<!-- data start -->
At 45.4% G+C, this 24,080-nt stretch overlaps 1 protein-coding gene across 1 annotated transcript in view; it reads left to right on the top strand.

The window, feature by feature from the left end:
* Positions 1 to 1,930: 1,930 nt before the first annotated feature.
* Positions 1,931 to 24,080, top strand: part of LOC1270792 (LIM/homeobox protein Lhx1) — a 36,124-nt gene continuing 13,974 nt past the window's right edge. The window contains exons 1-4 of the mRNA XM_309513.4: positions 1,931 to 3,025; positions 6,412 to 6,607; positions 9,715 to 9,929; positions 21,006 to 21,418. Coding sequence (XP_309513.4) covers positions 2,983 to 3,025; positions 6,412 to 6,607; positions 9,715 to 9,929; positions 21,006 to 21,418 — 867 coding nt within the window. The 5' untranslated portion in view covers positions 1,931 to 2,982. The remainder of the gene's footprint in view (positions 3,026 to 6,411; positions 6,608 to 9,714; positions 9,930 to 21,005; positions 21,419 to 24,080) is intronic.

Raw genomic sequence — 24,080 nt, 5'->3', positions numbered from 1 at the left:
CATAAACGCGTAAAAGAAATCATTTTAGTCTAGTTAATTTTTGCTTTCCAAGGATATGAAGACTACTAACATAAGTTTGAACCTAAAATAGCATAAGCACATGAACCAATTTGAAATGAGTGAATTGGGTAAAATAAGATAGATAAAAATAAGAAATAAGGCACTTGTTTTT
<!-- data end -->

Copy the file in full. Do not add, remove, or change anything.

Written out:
At 45.4% G+C, this 24,080-nt stretch overlaps 1 protein-coding gene across 1 annotated transcript in view; it reads left to right on the top strand.

The window, feature by feature from the left end:
* Positions 1 to 1,930: 1,930 nt before the first annotated feature.
* Positions 1,931 to 24,080, top strand: part of LOC1270792 (LIM/homeobox protein Lhx1) — a 36,124-nt gene continuing 13,974 nt past the window's right edge. The window contains exons 1-4 of the mRNA XM_309513.4: positions 1,931 to 3,025; positions 6,412 to 6,607; positions 9,715 to 9,929; positions 21,006 to 21,418. Coding sequence (XP_309513.4) covers positions 2,983 to 3,025; positions 6,412 to 6,607; positions 9,715 to 9,929; positions 21,006 to 21,418 — 867 coding nt within the window. The 5' untranslated portion in view covers positions 1,931 to 2,982. The remainder of the gene's footprint in view (positions 3,026 to 6,411; positions 6,608 to 9,714; positions 9,930 to 21,005; positions 21,419 to 24,080) is intronic.

Raw genomic sequence — 24,080 nt, 5'->3', positions numbered from 1 at the left:
CATAAACGCGTAAAAGAAATCATTTTAGTCTAGTTAATTTTTGCTTTCCAAGGATATGAAGACTACTAACATAAGTTTGAACCTAAAATAGCATAAGCACATGAACCAATTTGAAATGAGTGAATTGGGTAAAATAAGATAGATAAAAATAAGAAATAAGGCACTTGTTTTT